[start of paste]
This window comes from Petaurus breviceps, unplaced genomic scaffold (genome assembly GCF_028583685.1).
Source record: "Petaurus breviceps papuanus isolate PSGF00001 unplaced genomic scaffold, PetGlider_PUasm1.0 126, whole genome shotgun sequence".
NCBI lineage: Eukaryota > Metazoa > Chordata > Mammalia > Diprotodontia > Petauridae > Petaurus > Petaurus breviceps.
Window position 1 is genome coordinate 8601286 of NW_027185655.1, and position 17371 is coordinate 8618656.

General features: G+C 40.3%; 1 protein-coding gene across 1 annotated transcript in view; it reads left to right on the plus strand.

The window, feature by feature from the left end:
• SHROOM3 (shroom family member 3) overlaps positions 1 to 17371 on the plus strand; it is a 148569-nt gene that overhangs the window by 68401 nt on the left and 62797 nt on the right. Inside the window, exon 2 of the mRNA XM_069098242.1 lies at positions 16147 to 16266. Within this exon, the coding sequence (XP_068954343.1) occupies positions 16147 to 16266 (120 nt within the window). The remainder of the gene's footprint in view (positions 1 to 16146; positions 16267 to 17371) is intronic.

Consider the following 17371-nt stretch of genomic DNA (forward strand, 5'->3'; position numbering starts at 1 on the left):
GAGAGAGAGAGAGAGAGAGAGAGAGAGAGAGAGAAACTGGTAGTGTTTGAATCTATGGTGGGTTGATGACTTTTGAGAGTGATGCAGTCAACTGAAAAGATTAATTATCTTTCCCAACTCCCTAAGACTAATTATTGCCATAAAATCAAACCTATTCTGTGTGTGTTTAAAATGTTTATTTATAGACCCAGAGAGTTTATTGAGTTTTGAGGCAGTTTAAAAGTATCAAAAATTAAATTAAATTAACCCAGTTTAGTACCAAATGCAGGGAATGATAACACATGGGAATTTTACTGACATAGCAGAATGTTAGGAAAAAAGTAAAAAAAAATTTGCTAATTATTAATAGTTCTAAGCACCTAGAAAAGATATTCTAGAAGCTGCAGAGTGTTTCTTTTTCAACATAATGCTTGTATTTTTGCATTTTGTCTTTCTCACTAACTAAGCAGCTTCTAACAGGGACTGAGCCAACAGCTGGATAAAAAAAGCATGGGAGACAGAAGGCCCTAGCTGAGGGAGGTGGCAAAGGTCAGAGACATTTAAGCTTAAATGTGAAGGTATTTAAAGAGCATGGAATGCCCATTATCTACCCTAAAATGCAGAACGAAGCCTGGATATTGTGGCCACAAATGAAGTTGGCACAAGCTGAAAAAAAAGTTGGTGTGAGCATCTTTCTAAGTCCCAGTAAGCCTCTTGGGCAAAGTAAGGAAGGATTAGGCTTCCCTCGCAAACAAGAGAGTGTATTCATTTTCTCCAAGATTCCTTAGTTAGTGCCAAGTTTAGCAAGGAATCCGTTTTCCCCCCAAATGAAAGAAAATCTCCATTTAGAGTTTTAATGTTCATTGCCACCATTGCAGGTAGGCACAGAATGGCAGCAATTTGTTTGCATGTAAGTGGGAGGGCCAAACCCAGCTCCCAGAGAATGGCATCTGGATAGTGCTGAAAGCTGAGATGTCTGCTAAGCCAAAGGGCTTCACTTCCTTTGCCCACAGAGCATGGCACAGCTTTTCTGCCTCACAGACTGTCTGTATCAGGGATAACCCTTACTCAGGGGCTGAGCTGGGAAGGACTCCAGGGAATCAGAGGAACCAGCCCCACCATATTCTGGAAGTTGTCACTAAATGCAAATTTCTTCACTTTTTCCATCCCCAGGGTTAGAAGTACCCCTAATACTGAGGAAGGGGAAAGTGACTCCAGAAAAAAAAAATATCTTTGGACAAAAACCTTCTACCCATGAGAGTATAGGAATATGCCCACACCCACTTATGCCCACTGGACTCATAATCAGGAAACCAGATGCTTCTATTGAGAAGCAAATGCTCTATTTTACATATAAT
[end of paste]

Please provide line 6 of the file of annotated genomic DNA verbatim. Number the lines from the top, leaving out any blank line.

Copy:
The window, feature by feature from the left end: